Wednesday, February 24, 2010

Magnetic Reversals

Maddy here!

When my brother, Mica, and I ended up in Krybos last summer trying to outwit an interior world madman, concerns over disruptions in the earth's magnetic field came up. Mica wanted to know what dangers, if any, could occur from this field getting reversed. So, what did I do? I did what any self-respecting big sister would do. I lied to him. Well, I guess "lie" is kind of a strong word for it. I was really just pulling his chain by choosing what to say. Mica asked me if a magnetic reversal would affect us, and I told him no one knew the answer to that since humans had never been around during one.

Technically, it's all a matter of perspective. There are those who say that all creation and man only appeared roughly 6,000 years ago. Then there are those who point to the fossil record that dates Homo sapiens' appearance on the planet back about a half million years ago, and modern Homo sapiens to only 100,000+ years ago. But the fossil record also indicates that humans "in some form" have been around for about two million years, and a number of pole reversals have occurred during this time. And yet, life is still here.

I could've just told Mica that nothing would likely happen and left it at that, but I do thoroughly enjoy messing with him! All he'd have to do is pick up a book from time to time, and he might already have known the answer. It doesn't hurt Mica one bit to sweat about it anyway. If he gets curious enough, he can do some research.

Speaking of research, since school's been out a lot because of the snow I've been reading up on 2012 lore and the Mayan long count calendar bak'tuns. It's all pretty interesting stuff. I also read where a group of people actually thinks a magnetic pole reversal in 2012 will cause the end of life on earth. Others says a "pole shift" will be the culprit. When I say "pole shift," I mean when the earth wobbles on its axis. It's certainly happened before, and will likely happen again, but I don't think we'll croak over it. I'll delve into that shift in a separate blog post. For now, I would like to offer some thoughts on magnetic pole reversals.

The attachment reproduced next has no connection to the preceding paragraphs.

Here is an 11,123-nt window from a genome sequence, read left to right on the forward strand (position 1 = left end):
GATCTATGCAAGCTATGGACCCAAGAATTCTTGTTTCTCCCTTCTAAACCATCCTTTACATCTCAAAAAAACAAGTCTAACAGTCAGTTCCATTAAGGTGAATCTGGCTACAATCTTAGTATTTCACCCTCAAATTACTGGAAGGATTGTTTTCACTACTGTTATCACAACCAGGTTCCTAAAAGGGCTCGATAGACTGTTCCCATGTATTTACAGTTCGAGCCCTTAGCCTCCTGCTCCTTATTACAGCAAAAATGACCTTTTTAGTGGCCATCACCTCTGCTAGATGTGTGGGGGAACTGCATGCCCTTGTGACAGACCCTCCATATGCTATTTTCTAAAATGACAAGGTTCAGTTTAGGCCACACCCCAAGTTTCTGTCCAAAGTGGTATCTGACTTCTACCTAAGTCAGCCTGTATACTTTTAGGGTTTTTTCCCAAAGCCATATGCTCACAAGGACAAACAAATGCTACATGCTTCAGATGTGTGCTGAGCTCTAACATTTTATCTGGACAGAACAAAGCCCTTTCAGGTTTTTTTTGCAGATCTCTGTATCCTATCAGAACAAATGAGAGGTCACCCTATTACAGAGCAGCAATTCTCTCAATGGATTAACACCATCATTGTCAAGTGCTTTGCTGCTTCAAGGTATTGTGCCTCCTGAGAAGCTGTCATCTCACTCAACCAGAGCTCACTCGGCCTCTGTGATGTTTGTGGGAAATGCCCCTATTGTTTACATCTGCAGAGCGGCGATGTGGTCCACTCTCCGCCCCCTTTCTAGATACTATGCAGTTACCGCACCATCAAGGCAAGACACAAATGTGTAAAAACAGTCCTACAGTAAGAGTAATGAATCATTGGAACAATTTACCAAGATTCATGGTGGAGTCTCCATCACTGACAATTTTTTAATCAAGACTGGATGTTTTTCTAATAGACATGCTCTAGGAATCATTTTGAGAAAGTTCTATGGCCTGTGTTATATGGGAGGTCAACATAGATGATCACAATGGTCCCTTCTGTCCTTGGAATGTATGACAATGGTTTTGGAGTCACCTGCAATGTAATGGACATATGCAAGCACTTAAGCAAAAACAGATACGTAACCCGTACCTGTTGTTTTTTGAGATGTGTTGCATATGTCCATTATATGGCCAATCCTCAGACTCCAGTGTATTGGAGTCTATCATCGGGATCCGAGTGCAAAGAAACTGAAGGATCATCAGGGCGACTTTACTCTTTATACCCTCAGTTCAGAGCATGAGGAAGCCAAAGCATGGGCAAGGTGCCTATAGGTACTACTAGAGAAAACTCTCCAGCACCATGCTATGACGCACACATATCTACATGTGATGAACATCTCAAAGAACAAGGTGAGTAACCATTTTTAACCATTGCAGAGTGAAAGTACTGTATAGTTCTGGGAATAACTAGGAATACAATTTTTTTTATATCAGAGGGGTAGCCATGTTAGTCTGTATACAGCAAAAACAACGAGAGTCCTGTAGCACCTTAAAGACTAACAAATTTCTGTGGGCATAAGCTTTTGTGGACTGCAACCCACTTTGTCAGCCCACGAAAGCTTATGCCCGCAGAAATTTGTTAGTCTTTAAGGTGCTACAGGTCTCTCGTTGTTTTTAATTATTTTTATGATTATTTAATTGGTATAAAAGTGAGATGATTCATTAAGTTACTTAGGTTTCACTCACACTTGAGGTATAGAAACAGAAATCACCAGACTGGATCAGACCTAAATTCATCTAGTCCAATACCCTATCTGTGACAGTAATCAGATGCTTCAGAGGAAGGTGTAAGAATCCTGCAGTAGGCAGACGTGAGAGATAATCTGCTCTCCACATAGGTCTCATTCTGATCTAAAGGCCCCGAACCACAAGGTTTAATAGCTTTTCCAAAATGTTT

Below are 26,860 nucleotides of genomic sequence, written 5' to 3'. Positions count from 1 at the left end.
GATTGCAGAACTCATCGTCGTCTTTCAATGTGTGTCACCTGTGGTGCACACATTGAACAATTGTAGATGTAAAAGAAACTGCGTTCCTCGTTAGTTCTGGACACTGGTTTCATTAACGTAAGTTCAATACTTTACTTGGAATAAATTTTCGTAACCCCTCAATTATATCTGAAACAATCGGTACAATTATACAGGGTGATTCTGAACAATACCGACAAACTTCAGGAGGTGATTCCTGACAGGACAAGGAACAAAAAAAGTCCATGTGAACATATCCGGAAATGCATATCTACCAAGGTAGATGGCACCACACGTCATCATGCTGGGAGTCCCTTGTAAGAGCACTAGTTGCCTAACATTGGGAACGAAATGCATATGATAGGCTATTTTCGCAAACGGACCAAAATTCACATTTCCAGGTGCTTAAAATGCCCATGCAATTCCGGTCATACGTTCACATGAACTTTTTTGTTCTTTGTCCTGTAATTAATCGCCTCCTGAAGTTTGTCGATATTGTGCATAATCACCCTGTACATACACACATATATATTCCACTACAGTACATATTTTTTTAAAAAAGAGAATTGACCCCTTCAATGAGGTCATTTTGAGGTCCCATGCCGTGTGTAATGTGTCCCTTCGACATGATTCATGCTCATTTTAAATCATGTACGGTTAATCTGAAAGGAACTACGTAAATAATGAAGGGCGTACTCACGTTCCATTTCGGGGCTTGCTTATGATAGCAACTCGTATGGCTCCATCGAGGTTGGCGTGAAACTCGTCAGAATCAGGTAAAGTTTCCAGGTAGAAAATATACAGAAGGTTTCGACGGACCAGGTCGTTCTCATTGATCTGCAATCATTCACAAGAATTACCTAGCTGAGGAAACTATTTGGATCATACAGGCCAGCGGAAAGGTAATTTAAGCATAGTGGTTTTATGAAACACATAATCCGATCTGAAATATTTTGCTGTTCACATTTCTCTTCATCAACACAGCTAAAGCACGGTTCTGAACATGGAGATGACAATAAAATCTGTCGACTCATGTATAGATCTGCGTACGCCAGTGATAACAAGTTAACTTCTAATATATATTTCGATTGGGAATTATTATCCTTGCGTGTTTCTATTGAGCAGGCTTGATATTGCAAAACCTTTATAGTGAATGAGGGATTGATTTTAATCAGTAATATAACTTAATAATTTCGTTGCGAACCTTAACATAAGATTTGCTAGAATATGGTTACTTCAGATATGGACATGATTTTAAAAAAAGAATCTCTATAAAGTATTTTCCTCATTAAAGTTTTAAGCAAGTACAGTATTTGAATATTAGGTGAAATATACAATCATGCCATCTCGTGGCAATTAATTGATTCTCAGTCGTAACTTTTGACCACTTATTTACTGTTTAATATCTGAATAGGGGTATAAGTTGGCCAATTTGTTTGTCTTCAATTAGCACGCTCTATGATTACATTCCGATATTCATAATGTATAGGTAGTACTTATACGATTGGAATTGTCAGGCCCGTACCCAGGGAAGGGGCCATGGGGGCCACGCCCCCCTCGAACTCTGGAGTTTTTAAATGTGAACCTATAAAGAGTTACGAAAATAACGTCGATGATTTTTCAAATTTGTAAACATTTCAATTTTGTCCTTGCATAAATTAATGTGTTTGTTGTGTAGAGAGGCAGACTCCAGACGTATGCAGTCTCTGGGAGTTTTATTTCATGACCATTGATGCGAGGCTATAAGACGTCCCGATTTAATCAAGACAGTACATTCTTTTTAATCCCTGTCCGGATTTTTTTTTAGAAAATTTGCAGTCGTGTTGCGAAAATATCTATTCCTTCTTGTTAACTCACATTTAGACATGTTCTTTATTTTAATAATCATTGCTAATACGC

Earth has a magnetic field that is generated by its rotating core. Actually, it's a dual core. There is a solid iron inner core and a liquid outer core. Anyway, it's when this magnetic field is disrupted that a magnetic pole reversal occurs. The north pole becomes the south pole, and vice versa. The last time it happened was about 780,000 years ago., and since humans (in some form) were on the planet, and humans are still here, that would lead me to believe it's a survivable event! The image at the right is a graphic representation of the field.

We know how frequently these reversals occur by studying the magnetic anomalies of the sea floor on either side of the mid-Atlantic ridge. The paleo-magnetic evidence is found in the mineral alignment in this iron rich rock. When the rock is laid down during sea floor spreading, the minerals orient according to the earth's magnetic field at that time. When the north pole is on top of the earth, the minerals align in one direction, and when the south pole is on top, the minerals align in the other direction. Pretty simple stuff there.

We also know from the rock that magnetic reversals occur at irregular intervals, but the typical period between reversals has been averaged at 250,000. Using that number, it could be said that we are overdue for one. But reversals take hundreds, even thousands of years to take place. So, we're not going to wake up one morning and discover that our compasses point south, although that would be pretty weird. It's a gradual process, and no single person will see one occur from its beginning to its end.

The paleo-magnetic record also indicates earth's magnetic field intensity during the time that the rock was laid down. This is important because, historically, it shows that reversals occur when the magnetic field is at its weakest. And currently, the global magnetic field is in decline. Snap! I forgot to mention that to Mica. He would absolutely freak out! And again, he could "grab a book, get an answer." However, in and of itself, this decline is really no big deal because the paleo-magnetic record also shows us that some fluctuations are always occurring. The field may weaken, but then it'll come right back.

So what's my take on this being an issue for mankind in 2012? NOT. I think the solar flares and sun spots will probably get us before then.

That's all for now.

(Here is a link with an excellent graphic of reversals dating back over 150 million years:

Wednesday, February 3, 2010

Digby's First Gopher Day